“Ex Machina” Review: Artificial Intelligence Never Looked So Good, or Meant So Little
You have just designed some primo artificial intelligence, placed it in the body of a sexbot, and now you want someone to give it the Turing test. The Turing test, as many people in this decade’s ongoing Turingaissance already know, is a kind of social sniff-test to see whether a machine can convince a human that it has sentience. What kind of person would you choose to administer this informal test?
A geeky, white, male, twenty-something software genius?
It’s wrong because that guy was already voted Most Likely To Have Sex With A Robot in his high-school yearbook. He’s in the tank for you and your long-lashed toy. He knows the algorithms, but he’s too invested in their success to be objective. He should be monitoring the test, not deciding its outcome. The Turing test requires an outsider, and he’s the very definition of an insider.
To its credit, Ex Machina actually understands this about its protagonist, Caleb. Caleb is played by Domhnall Gleeson, a slight, ginger-haired sort who seems to be using the movie as an audition tape for the role of Martin Freeman. He’s got Freeman’s facial and vocal tics down pat, and nothing of his own gets in the way of the impression. The movie is essentially an erotic thriller, and the nerdy Gleeson is a good choice for the male lead precisely and only because his love interest is a stereotypical computer science major’s stereotypical fantasy: Ava, a socially-inept but book-smart automaton, played exactly as written by Alicia Vikander.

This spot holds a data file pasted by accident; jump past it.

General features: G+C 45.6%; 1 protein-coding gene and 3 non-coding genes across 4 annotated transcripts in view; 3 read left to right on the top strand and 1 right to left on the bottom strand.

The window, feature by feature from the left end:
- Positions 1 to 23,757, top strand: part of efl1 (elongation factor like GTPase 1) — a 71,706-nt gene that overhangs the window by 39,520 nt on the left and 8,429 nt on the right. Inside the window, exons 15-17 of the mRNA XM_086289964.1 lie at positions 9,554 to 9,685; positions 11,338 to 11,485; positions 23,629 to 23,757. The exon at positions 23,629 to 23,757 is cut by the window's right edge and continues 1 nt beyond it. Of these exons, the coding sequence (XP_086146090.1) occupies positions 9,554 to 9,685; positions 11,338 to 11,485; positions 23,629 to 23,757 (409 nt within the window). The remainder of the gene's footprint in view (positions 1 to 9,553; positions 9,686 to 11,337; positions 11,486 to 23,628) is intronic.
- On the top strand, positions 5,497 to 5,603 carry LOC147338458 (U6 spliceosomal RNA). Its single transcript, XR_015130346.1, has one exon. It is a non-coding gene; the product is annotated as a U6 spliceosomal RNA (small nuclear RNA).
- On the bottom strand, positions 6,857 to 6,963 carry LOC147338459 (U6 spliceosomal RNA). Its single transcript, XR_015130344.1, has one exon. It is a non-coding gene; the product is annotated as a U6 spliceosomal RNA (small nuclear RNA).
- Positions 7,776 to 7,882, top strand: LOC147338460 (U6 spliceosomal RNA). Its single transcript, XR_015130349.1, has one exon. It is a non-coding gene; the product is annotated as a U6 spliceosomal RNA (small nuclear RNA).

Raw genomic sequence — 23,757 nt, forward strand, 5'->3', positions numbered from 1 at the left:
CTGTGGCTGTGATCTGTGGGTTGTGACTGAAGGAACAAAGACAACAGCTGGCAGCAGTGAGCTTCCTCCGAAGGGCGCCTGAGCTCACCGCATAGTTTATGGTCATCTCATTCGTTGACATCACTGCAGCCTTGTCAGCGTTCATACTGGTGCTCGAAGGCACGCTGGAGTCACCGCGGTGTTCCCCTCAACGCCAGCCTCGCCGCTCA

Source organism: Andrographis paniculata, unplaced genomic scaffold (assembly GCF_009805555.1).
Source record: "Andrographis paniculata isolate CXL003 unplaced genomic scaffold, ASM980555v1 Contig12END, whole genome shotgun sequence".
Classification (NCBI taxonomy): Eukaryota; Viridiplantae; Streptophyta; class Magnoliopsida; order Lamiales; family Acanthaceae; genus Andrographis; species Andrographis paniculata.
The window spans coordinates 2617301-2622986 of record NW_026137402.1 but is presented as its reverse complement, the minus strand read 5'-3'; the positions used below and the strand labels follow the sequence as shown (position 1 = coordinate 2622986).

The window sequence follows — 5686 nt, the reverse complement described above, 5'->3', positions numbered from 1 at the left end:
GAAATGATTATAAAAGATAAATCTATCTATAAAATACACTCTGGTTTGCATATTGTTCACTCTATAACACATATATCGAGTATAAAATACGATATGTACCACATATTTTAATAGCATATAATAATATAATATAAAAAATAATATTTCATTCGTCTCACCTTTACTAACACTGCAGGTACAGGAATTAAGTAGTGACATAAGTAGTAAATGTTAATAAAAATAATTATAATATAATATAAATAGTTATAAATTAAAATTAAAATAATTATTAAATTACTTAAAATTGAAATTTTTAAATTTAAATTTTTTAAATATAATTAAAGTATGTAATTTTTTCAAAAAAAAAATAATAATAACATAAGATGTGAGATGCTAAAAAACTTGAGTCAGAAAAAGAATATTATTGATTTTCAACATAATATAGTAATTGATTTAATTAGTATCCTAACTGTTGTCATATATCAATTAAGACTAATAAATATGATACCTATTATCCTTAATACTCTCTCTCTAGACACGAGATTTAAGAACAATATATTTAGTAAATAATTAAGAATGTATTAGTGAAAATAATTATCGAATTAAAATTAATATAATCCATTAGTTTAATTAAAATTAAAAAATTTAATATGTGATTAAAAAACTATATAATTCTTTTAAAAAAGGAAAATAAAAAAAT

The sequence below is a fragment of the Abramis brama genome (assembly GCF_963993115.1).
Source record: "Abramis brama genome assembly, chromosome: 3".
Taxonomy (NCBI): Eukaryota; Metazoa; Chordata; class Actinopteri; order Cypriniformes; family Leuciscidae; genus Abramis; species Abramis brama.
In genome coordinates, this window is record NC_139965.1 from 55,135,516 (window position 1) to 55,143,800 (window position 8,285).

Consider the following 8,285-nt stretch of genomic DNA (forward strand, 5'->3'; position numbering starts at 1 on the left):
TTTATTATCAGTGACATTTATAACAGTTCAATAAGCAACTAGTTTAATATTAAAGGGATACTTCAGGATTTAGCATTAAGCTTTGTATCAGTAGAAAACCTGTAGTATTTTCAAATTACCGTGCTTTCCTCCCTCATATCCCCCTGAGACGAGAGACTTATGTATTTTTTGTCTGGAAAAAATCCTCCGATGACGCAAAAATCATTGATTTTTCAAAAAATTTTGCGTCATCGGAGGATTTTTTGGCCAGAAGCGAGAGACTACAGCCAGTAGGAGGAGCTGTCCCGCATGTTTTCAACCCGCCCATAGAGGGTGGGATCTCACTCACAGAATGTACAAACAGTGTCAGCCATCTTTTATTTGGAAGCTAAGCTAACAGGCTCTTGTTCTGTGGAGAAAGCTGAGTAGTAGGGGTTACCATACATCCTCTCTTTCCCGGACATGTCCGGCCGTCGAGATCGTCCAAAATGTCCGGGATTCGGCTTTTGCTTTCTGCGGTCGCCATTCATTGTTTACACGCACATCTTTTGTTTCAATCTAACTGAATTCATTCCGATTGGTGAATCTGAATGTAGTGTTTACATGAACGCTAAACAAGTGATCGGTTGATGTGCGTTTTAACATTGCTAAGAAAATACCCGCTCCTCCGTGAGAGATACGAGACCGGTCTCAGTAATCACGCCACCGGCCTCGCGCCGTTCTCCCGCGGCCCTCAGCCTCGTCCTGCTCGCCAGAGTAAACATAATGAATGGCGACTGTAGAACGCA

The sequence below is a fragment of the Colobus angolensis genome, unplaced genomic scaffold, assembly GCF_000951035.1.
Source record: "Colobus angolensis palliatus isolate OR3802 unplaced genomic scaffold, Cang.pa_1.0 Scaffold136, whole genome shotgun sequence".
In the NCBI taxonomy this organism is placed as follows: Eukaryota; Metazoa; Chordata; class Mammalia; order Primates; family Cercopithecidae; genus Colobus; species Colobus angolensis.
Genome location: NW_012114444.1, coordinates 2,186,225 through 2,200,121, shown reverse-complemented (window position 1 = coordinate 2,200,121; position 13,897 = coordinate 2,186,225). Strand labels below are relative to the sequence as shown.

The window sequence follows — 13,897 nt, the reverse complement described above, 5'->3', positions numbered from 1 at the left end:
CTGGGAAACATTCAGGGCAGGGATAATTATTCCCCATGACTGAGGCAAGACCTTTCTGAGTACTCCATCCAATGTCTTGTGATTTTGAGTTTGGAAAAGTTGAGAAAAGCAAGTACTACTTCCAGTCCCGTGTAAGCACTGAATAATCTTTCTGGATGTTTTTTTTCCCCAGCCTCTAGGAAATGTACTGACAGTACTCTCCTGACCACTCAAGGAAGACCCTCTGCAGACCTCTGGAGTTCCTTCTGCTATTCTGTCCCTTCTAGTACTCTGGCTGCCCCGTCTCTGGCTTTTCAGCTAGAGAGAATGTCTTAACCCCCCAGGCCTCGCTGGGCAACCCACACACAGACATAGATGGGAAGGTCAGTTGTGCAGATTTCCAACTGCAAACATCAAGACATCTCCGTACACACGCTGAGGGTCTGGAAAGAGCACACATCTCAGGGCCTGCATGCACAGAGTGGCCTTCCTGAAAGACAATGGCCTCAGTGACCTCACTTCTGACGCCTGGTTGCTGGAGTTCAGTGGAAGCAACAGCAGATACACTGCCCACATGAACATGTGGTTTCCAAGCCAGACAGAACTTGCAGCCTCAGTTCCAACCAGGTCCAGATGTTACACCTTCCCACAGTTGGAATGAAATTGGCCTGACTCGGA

The movie could have had a lot of fun with meta-observations about Caleb’s type of dude, but only once does it get that brutally, and amusingly, specific, for a joke about his internet search habits. It comes far too late, long after the audience has made the joke in their minds. The crowd I watched with audibly and repeatedly predicted dialogue several beats ahead of the actors. The writing is that broad.
Because the movie wastes no time getting to its isolated mountain resort, a bulletproof smart-home worthy of a Bond villain, there are very few principles. Besides Caleb and Ava, there is only billionaire tech magnate Nathan (Oscar Isaac) and his Japanese servant Kyoko (Sonoya Mizuno). If Gleeson is doing Martin Freeman, Isaac is doing Javier Bardem: a reeling and leering bruiser whose moral compass needs recalibration. Kyoko, for her part, is the occasion of the movie’s funniest scene, its boldest visual, and its biggest missed opportunity for greater specificity. The first is when she and Nathan hit the dance floor under a red disco light. The second is an instance of nudity that straddles the line between tasteful and exploitative, but ultimately settles just on the tasteful side in a smart bit of visual work. The third is when Caleb is unable to speak to her in Japanese: geeky, white, male, twenty-something software geniuses always speak a little Japanese in real life.